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Local Talent In The GCC Has A Lot To Offer

Local Talent In The GCC Has A Lot To Offer
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The nationalization of the workforce in GCC countries: is it just a topic everyone seems to be talking about, or is it a legitimate necessity to prepare generations of youth for the post carbon era? I believe it’s a combination of both, but all that matters is the end result: the effectiveness of education systems, and the system of values skewed to motivate young Emiratis, Qataris or Saudis to thrive in certain professions and embrace work in the private sector.

The development of national talent starts with a carefully planned education system. According to a survey conducted by Bayt.com, 53% of GCC nationals believe that the best way to improve numbers in terms of employment of nationals is by providing better education and vocational training facilities. GCC governments have invested heavily in bringing NYU, Carnegie Mellon, Georgetown, HEC Paris and other major universities to the region and granted stipends for nationals to obtain prestigious degrees. A large number of high school graduates opt to study abroad, whether it’s in the U.K. or U.S., and then return back to their home countries where employment is almost guaranteed.

One of the major issues that GCC societies are currently struggling with is the prevalence of the government sector as a first job choice among nationals, with the major reasons for declining private sector offers being its long hours and its lack of benefits compared to what the government has to offer. However, this trend is slowly shifting toward more locals opting to join their family businesses or stepping into roles with major multinationals.

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The success of individuals such as Raja Al Gurg, Lubna Al Qassimi, Omar Alfardan or Prince Al Waleed bin Talal bin Abdulaziz Al Saud inspire youth and are driving an increased number of them into the private sector. We are witnessing national professionals taking leading positions in some of the most prestigious Fortune 500 companies in the region. The shift from government to the private sector will not happen overnight but the idea is to have business-minded nationals running government institutions, while the government inspires the remainder of professionals to build their careers in the private sector.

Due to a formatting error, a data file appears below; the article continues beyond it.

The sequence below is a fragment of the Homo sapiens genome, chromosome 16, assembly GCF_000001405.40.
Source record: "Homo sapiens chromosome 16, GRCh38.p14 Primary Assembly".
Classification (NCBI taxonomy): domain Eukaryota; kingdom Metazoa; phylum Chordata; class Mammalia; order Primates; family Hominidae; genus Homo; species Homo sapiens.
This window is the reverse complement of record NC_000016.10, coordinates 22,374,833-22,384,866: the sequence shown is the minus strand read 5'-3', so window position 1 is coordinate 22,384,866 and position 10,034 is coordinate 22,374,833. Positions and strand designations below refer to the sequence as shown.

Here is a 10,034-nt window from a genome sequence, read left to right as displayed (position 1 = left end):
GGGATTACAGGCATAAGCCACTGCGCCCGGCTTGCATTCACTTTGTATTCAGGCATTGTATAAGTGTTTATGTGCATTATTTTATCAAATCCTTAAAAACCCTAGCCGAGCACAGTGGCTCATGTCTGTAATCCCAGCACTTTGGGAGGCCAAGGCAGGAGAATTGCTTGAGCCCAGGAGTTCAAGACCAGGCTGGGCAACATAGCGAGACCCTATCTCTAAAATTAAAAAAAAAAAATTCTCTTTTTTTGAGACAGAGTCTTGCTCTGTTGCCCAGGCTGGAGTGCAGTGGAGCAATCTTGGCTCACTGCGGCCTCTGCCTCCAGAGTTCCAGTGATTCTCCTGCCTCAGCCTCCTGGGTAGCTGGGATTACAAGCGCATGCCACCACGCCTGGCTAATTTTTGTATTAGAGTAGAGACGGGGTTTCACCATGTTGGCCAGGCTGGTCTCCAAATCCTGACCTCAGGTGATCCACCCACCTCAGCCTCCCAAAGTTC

While hiring CEOs, CFOs or COOs for our clients, I’m impressed by the number of solid CVs we receive from locals. Despite the usual perception, I’m meeting more and more of the great local talent who want to do bigger and better things than their previous generations. Critically, they embrace innovation and are digitally savvy.

Although a vast majority of UAE national jobseekers are well educated, they are facing various challenges to secure a suitable job, making Emiratisation instrumental to the success of any present or future economic plan. The government's policy is to interact with key stakeholders in society to provide more job opportunities for Emirati graduates whose number is increasing at a fast pace every year. According to the Human Resources Authorities, the number of Emirati jobseekers ranges between 12,000 and 13,000 annually, out of whom 80% are female jobseekers with many holding high qualifications.

“In Abu Dhabi, only about 4% of private sector employees were Emirati. Incentives are needed such as aligning benefits and working hours, if this is to be reversed, in the long run full integration of Emiratis into the labor market is crucial for economic prosperity and social inclusion” says Dr. Emilie Rutledge, associate professor of economics at UAE University. “Unemployment rates have been high among the Emirati population in recent years, with estimates in double digit figures, much of which is structural unemployment and can be attributed to strong public sector preferences.”

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With Abu Dhabi expecting to create more than 600,000 new jobs over the next decade, based on the forecast of 7-9% annual economic growth, the government’s goal is to disseminate quality education and provide effective human resource development programs to improve the ability of the educational system to prepare highly efficient human capital and keep abreast with the job market demand. It also seeks to rectify the current imbalance between public and private sectors in providing employment for UAE nationals.

People who believe that their education and talent can make substantial contributions to the economy will thrive in their home country. Some argue that local talent is not cheap, and that it requires more handholding than expatriates. The financial side might be true, but the motivation to build the sustainable economy beyond the wealth of oil and gas in the GCC is prevalent across the region, from Saudi Arabia with their recent announcement of Vision 2030, right through to the UAE and Qatar.

It is important to keep in mind that nationalization is not and should never become a pure numbers game. It is about education and expertise that provide the skills to deliver efficient work in the private and the government sector.

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